capable of reading the Bible, do not own a
copy?

6. How many Bibles or Testaments may
probably be disposed of by sale or otherwise
to Friends within your limits?

7. Is the income of the auxiliary sufficient
to supply those within its limits who are not
duly furnished with the Holy Scriptures ?

The annual meeting of the Auxiliary Bible
Association of Friends in Philadelphia Quar-
terly Meeting, will be held on the evening of
Second-day, the 13th instant, at half past seven
o'clock, in the Committee Room, Arch street.
The members of both branches are invited to
attend.

Nathan Kite, Scc''ry.

Philad., Second month 7th, 1340.



Died, on the 24th of last month, in the 90th year of
his ngc, William Evans, son of Joel Evans, of Spring-
field, Delaware county, Pennsylvania.



THE FRIEND.



157



MEMOIR OF JOHN WIGHAM.

(Continued from page 150.)
Aberdeen, Eleveiillj month 24lh, 1821.

To his Son, A. W. 1 would have

acknowledged thy letter sooner, but I have
had such a rheumatic attack in my head, as
to unfit me for writing, and even now I am
unfit.

I dwell in a weary land, but I have the
shadow of a mighty Rock ; and though Ihe
Lord sees meet to keep me poor. He grants
ine a hope in His mercy, which is an anchor
to my poor mind ; and when I get one trying
day over, I console myself with thinking, I am
another day nearer the close.

I do not wonder at thy feeling frequently
low and depressed ; it is the path that all the
faithful followers of a crucified Saviour have
to walk in. He is described in Scripture as a
man of sorrows and acquainted with grief;
and surely it is enough for the disciple to be
as his Lord. Let us in these low seasons still
trust in Him ; — He knows what is best for us,
and He feeds his children with the food con-
venient for them ; He puts forth his sheep,

and goeth before them : — mind, dear ,

His putting forth, and follow Him in the way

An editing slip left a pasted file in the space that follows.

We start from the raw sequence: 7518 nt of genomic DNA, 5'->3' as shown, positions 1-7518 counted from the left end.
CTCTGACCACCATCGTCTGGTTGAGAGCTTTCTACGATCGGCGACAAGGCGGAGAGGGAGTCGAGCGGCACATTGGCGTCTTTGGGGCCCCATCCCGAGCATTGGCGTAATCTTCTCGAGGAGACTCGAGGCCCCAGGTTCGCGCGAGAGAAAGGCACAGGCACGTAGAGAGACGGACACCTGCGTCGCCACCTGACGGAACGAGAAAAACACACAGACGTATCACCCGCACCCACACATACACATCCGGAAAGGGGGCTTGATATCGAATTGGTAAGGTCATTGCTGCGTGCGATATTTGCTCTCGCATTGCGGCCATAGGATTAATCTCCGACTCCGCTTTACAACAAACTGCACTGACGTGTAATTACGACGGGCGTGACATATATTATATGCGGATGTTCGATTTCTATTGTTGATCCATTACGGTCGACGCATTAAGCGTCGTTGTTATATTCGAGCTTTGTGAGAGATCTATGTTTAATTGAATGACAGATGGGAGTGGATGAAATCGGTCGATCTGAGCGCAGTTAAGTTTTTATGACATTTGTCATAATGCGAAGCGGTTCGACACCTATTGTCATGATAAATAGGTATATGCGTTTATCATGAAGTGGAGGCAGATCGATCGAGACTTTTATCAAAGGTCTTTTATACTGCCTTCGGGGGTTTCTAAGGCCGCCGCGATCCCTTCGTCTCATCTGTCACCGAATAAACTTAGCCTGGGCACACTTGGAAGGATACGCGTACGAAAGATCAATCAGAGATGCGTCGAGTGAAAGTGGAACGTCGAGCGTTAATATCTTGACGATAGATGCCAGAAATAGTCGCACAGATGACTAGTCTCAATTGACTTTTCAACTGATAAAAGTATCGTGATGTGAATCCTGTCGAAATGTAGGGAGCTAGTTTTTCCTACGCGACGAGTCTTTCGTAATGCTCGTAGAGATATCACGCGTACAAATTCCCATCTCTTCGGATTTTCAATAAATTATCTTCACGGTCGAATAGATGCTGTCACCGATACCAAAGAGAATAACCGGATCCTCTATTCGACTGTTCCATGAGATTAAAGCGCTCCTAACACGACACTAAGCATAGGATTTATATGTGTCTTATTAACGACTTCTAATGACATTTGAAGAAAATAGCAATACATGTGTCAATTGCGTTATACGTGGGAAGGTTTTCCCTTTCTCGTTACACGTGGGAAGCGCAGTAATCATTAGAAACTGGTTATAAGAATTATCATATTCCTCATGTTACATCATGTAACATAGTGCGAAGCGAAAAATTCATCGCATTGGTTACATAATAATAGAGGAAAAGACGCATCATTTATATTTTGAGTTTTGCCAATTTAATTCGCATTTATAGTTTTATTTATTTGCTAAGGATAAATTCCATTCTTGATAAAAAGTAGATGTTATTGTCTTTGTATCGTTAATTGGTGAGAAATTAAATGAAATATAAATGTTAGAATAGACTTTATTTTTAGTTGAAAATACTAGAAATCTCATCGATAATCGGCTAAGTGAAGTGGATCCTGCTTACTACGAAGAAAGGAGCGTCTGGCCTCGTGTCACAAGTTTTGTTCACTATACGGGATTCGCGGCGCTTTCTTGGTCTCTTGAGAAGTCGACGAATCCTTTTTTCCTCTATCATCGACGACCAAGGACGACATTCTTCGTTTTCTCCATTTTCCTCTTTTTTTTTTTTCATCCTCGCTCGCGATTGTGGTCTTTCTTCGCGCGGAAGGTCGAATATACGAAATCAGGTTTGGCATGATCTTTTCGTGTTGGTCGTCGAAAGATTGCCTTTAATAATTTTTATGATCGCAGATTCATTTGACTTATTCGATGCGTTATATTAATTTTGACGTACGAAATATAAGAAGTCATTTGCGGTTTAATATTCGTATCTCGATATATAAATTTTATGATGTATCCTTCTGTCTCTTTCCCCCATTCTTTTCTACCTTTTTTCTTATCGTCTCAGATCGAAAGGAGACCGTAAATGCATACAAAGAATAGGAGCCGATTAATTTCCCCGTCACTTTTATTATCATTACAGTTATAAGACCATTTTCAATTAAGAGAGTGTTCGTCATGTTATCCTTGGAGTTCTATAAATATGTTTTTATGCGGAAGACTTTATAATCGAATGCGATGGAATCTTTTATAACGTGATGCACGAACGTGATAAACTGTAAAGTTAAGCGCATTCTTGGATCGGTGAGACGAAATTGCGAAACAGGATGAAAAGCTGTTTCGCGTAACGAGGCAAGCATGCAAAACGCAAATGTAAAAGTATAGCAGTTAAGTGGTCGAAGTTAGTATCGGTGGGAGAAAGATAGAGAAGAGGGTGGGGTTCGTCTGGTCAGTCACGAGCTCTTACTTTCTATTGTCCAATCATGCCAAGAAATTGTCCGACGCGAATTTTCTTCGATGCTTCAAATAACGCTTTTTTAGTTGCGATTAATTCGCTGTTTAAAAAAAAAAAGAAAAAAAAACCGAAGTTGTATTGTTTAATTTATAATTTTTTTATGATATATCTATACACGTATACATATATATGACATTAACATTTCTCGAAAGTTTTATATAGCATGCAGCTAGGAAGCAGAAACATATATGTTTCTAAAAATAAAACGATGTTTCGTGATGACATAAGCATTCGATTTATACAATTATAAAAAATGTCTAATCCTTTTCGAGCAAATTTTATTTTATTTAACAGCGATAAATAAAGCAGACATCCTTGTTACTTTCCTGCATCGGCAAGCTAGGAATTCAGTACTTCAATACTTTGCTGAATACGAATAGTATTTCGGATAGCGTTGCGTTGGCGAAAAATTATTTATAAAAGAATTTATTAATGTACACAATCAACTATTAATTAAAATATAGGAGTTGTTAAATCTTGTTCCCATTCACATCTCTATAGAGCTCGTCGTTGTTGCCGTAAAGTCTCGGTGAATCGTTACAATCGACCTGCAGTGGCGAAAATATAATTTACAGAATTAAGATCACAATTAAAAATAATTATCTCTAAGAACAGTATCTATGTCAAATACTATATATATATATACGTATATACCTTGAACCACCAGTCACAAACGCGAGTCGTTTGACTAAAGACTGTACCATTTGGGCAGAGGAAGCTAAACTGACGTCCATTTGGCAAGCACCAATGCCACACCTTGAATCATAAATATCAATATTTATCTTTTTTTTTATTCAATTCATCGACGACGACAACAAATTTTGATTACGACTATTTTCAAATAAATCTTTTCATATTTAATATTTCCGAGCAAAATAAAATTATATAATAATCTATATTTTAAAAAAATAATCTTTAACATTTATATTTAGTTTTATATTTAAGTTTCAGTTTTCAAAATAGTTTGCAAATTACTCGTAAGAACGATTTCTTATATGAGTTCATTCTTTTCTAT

of his leadings. When thou wast a child, I
was a man ; and now I am the child, and thou
art the man. A word to the wise is suffi-
cient.

To his Niece, Margaret Wigham, late John-
ston. It is without date, but supposed to
have been written about the time of her leav-
ing Aberdeen.

I shall miss thee much ; but hoping

thou art going to thy right place, I am re-
signed. Mayst thou and thy dear Thomas
grow in grace, become established as pillars
in the church, and be made instrumental in
building up that little meeting, where thou
art gone to reside. Cross occurrences, trials
and conflicts, thou must expect, or else thy lot
will not be like that of other pilgrims; but
whatever the trials of thy day may be, be sure
to keep this point in view — the honour of
God ; prefer Hini and His cause to everv
other thing; never mind self, let that be of no
reputation: still strive to learn of the Divine
Master to be meek and lowly in heart ; then
thou wilt undoubtedly experience all things to
work together for good.

I need not say much ; — thou hast the unc-
tion from the Holy One, that will teach thee
all things needful for thee to know, as thou
carefully atlendest to it. I love thee as a
daughter, and shall always be pleased to hear
from thee.

First month 16th, 1831.— You are a little
company in Corwood Meeting, which I fre-
quently think of, with desires that you may be
built up together in the Truth, and stand as
ensigns to the people about you, — that your
lights may shine, which, if you are circum-
spect and watchful, will be the case. The
Lord will do you good.

First month 18lh, 1823.
To his Nephew, Thomas Wigham. — Written
soon after the decease of his wife.
I nearly sympathise with thee in thy re-



cent great loss, also with thy dear mother ;
she will feel much ; — it will greatly increase
her concern for the poor children: but resig-
nation must be sought for. Young, when
writing on the subject, says: —

What cannot Resignation do ?

It wonders can jjerforni :
Tliat powerful charm, " Thy will be done,"



Online LibraryRobert SmithThe Friend : a religious and literary journal (Volume 16) → online text (page 58 of 154)